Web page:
Grid stability issues and concerns about the security of energy supply have long been fears raised about the increased integration of renewables, including photovoltaics, into Europes energy supply system. However these challenges can be overcome through the implementation of a range of technical and policy measures, according to a new report from the European Photovoltaic Industry Association (EPIA).
The report, "Connecting the Sun: Solar Photovoltaics on the Road to Large-Scale Grid Integration", was created by surveying network operators, both at transmission and distribution level, to gather real-world experiences and incorporates input from "external experts," and considers both normal and extreme weather condition scenarios.
"In many ways, photovoltaics is already providing grid-integration solutions," said EPIAs President, Winfried Hoffmann, in a statement announcing the reports release. "Photovoltaics is meeting a growing share of electricity demand at increasingly competitive cost without creating undue strain on the power system."
Looking towards the recommendations of the report, Hoffmann commented, "By making smart choices now to improve energy infrastructure, European policymakers can ensure that the EUs ambitious energy and decarbonisation goals are met." The key recommendations are:
- That there are no technical limits to large-scale photovoltaics;
- Distribution system operators (DSOs) should implement strategies to make best use of existing photovoltaic systems;
- A better match between production and consumption will ease further integration;
- Increasing competitiveness of photovoltaics will allow for storage opportunities; and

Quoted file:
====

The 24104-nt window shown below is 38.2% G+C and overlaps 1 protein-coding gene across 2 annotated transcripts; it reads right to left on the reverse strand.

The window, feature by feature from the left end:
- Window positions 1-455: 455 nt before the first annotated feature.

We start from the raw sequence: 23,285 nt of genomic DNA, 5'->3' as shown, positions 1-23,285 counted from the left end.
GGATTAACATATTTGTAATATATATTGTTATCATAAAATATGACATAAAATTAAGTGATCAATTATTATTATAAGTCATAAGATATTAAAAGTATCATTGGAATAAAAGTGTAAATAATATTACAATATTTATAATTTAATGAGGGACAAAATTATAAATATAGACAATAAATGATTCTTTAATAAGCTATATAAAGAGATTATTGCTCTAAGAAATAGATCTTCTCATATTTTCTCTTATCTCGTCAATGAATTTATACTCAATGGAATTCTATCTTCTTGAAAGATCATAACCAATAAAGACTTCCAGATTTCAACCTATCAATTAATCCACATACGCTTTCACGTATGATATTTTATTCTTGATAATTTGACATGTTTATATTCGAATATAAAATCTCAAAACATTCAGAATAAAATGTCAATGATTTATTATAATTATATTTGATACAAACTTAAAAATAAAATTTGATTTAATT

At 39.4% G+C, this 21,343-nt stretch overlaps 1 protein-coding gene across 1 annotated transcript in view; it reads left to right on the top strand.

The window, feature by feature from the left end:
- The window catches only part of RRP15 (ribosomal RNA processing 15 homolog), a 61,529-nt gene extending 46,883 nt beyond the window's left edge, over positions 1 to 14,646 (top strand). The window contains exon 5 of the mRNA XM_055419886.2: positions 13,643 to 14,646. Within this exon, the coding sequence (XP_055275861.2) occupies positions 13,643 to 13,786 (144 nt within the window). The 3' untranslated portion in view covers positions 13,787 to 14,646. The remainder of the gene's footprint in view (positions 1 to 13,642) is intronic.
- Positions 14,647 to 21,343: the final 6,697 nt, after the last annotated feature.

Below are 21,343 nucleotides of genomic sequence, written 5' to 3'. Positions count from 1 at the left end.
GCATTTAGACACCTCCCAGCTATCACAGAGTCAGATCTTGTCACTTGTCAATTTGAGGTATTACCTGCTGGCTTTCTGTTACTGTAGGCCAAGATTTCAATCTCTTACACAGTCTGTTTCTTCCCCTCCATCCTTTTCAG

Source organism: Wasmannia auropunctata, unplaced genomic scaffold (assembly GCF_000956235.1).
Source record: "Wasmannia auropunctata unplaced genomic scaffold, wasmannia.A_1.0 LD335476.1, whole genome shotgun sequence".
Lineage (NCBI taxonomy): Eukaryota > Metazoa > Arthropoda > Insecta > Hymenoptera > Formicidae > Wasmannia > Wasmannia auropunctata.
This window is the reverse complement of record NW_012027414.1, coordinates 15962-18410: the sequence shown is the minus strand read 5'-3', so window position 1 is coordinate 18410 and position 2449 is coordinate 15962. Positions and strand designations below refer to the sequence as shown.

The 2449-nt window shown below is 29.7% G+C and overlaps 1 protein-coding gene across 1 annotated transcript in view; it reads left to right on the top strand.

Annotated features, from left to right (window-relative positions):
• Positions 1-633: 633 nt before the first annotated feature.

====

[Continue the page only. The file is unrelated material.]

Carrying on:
- Curtailment of photovoltaic production is a last resort.
In terms of policy, the report advocates the creation of a "continuum" among transmission system operators (TSO), DSOs and renewable energy generators; an increase in system flexibility; the implementation of a "new approach", to overcome bottlenecks in the grid; and to ensure "fair financing" of all players in the grid.
Hoffmann added that even the harshest critics of photovoltaics in Europe agree that it will become a major part of the continents energy mix of the future. "This makes it crucial to consider the implications of a growing penetration of PV on the electricity grid. With this study, we look at those implications, present realistic options for addressing them, and make clear policy recommendations aimed at facilitating the process."
pv magazine online will feature an exclusive interview with the reports principal author, Gaëtan Masson. Also watch out for other news from the 27th EU PVSEC.
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